• China, late 17th century
  • Western pine wood
  • Inv. 1023

‘Coromandel’ screen

Apparently used as a sumptuous gift for a local high dignitary – a ‘marshal’ or general, perhaps – on the occasion of his 50th birthday (as revealed by an inscription, but not the illegible one on the back, that seems to have been ‘artistically’ retouched on a later period), and not for export, as it happened so often with pieces depicting both oriental and western figures, the screen consists of twelve wooden panels (of western pine) linked by wooden hinges. The entire structure has been covered with a coat of clay powder, protected with textile fibres added to create a base for the numerous coats of lacquer. Once the lacquer had dried thoroughly, it was incised according to previously marked out drawings and the resulting spaces were filled with brightly coloured pigments (red, yellow, turquoise, blue, etc…) before being finally polished.

This highly unusual screen has been decorated with paintings on paper, a rare feature. Apart from the two end panels, all the others have two frames – a rectangular one in the centre and a circular one at the top – where paintings based on Chinese legends and folk tales have been inserted. The border around the rectangular panels consists of geometrical bean-shaped motifs intercalated with entwined mythological animals such as dragons and phoenixes.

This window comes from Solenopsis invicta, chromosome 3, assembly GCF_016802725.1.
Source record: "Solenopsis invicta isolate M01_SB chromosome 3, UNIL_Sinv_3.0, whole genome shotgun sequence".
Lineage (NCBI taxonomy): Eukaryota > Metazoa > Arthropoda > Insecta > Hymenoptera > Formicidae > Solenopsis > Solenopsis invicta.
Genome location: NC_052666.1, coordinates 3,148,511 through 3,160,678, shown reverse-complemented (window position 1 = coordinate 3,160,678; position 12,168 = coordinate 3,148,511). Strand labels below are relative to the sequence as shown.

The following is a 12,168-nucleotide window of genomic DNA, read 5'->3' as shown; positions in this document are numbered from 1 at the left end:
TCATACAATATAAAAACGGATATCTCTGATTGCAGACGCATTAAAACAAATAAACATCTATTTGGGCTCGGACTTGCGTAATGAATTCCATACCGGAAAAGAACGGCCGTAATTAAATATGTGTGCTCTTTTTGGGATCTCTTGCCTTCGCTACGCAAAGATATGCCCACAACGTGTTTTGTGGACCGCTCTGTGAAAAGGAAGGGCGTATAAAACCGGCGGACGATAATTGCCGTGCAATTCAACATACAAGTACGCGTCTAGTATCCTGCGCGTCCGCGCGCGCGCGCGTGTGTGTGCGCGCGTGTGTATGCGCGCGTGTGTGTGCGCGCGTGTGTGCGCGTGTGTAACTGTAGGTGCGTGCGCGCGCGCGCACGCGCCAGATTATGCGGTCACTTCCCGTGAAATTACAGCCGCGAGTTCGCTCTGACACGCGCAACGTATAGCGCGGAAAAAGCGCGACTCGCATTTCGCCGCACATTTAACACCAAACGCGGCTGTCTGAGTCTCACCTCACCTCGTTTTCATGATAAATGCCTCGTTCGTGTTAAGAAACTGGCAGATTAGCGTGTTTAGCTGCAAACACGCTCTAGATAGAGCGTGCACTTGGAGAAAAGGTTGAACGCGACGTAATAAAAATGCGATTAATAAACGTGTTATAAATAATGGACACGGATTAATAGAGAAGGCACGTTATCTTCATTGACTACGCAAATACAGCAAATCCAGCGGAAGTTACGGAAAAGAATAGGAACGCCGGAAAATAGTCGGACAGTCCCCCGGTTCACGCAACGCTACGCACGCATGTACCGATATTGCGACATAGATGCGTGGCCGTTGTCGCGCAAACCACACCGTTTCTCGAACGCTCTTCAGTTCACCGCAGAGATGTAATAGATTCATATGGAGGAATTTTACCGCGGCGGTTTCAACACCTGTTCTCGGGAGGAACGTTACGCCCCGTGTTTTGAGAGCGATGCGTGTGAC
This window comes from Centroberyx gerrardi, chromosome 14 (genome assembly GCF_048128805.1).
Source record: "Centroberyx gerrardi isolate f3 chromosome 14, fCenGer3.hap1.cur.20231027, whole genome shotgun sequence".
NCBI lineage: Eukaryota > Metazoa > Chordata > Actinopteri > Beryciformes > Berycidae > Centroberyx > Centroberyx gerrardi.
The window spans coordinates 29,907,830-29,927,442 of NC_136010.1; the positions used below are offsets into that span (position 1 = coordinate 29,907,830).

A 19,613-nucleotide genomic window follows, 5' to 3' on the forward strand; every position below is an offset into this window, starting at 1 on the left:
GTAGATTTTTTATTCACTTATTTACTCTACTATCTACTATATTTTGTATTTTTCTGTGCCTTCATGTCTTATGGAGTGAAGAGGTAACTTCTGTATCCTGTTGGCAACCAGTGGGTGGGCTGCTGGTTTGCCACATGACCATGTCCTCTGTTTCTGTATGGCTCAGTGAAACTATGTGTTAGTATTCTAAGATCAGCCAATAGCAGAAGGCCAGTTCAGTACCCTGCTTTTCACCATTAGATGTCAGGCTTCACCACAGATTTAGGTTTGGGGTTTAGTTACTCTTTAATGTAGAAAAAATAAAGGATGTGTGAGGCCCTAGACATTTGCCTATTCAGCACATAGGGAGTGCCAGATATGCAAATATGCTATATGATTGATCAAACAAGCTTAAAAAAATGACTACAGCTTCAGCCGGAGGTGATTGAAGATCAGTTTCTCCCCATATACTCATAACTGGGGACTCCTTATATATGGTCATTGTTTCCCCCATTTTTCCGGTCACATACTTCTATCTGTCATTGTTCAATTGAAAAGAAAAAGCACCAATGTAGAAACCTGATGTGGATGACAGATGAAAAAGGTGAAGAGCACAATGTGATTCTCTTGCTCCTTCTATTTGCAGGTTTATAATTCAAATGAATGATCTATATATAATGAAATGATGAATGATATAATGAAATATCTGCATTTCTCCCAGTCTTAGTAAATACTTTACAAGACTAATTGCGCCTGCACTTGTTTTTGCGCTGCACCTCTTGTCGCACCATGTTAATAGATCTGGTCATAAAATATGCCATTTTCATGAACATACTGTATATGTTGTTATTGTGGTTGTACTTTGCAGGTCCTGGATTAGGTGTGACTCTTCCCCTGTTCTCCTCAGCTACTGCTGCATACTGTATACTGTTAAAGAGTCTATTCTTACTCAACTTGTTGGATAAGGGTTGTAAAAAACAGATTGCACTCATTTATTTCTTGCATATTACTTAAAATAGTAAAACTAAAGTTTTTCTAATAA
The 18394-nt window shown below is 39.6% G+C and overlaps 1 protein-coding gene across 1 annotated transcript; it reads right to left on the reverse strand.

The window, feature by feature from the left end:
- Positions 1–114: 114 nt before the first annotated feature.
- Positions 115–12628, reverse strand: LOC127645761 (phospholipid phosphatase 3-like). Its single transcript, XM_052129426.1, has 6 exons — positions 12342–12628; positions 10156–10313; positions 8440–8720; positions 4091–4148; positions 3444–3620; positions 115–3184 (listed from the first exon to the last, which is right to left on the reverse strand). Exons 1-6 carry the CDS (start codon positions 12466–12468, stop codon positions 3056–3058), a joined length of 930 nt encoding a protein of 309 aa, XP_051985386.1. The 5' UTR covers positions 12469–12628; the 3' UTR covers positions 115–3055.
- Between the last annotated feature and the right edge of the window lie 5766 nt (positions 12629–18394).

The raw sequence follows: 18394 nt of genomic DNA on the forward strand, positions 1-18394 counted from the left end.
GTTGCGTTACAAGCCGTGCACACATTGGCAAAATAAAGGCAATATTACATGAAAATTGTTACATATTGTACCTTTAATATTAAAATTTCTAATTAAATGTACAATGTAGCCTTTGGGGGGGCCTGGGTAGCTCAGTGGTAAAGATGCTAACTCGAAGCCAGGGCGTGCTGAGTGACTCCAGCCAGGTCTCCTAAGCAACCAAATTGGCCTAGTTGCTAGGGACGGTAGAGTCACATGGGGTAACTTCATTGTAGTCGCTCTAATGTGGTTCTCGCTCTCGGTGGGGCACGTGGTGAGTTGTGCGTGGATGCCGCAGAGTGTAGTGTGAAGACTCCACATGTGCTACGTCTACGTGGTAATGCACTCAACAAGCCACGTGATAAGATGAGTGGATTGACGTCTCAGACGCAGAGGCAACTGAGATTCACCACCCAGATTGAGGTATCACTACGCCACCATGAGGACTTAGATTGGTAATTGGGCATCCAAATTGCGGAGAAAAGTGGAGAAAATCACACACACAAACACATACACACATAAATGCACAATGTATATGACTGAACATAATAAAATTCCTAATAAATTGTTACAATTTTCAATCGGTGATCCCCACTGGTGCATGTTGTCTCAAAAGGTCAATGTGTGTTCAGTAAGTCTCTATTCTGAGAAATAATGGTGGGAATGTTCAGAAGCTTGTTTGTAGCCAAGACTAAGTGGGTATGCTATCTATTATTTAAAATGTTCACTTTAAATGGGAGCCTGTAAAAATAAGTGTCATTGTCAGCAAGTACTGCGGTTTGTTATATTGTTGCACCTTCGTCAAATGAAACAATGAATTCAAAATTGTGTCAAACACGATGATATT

The lower section of the ten central panels shows a senior dignitary – the presumed ‘marshal’ or general, revealed by the two characters on the flag at the palace entrance – sitting in one of the pavilions of his presumable palace and observing a dance performance, while the other areas show scenes of everyday life and others related to the very celebration of his birthday, such as the arrival of important guests (on the right); games and sporting events – including bow and arrow shooting – and one particular scene depicting a young infant on a carpet, surrounded by toys that will dictate (as was the Chinese belief) his future: since the boy seems to prefer the weapon, that would reveal that he’d become a soldier, like is presumed father (or grand-father), the man being celebrated.

Other scenes represent what may have been the servants, getting busy for the celebrations, and a considerable variety of species of trees and flowers set inside a range of frames. These species were a typical feature of Chinese iconography and have great allegorical meaning. For example: the pine-tree and the bamboo – respectively symbols of wisdom and love – are reproduced alongside peonies and magnolias, symbols of female beauty and winter/spring. 

Acquired by Calouste Gulbenkian from J. Duveen, London, December 1920.

H. 283.5; W. 618; D. 2.5 cm

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